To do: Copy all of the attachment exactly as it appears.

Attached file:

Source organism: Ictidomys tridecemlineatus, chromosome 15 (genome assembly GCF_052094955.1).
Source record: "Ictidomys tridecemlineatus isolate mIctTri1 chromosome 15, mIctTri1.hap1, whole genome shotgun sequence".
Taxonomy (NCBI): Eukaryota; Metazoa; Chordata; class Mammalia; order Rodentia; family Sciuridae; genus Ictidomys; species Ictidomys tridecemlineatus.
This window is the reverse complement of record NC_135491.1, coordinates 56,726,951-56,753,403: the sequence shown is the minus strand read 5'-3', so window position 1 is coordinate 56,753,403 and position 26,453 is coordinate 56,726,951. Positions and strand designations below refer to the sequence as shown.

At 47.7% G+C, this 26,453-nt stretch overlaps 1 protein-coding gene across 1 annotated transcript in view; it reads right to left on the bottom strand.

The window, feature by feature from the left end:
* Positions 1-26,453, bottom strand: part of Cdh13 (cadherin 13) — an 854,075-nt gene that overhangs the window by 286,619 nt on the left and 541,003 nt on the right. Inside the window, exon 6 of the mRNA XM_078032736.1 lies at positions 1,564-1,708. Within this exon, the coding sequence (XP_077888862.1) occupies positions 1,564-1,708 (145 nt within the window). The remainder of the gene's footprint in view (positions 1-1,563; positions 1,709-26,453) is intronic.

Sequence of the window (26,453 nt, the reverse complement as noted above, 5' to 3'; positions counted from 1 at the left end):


Source organism: Ictidomys tridecemlineatus, chromosome 15 (genome assembly GCF_052094955.1).
Source record: "Ictidomys tridecemlineatus isolate mIctTri1 chromosome 15, mIctTri1.hap1, whole genome shotgun sequence".
Taxonomy (NCBI): Eukaryota; Metazoa; Chordata; class Mammalia; order Rodentia; family Sciuridae; genus Ictidomys; species Ictidomys tridecemlineatus.
This window is the reverse complement of record NC_135491.1, coordinates 56,726,951-56,753,403: the sequence shown is the minus strand read 5'-3', so window position 1 is coordinate 56,753,403 and position 26,453 is coordinate 56,726,951. Positions and strand designations below refer to the sequence as shown.

At 47.7% G+C, this 26,453-nt stretch overlaps 1 protein-coding gene across 1 annotated transcript in view; it reads right to left on the bottom strand.

The window, feature by feature from the left end:
* Positions 1-26,453, bottom strand: part of Cdh13 (cadherin 13) — an 854,075-nt gene that overhangs the window by 286,619 nt on the left and 541,003 nt on the right. Inside the window, exon 6 of the mRNA XM_078032736.1 lies at positions 1,564-1,708. Within this exon, the coding sequence (XP_077888862.1) occupies positions 1,564-1,708 (145 nt within the window). The remainder of the gene's footprint in view (positions 1-1,563; positions 1,709-26,453) is intronic.

Sequence of the window (26,453 nt, the reverse complement as noted above, 5' to 3'; positions counted from 1 at the left end):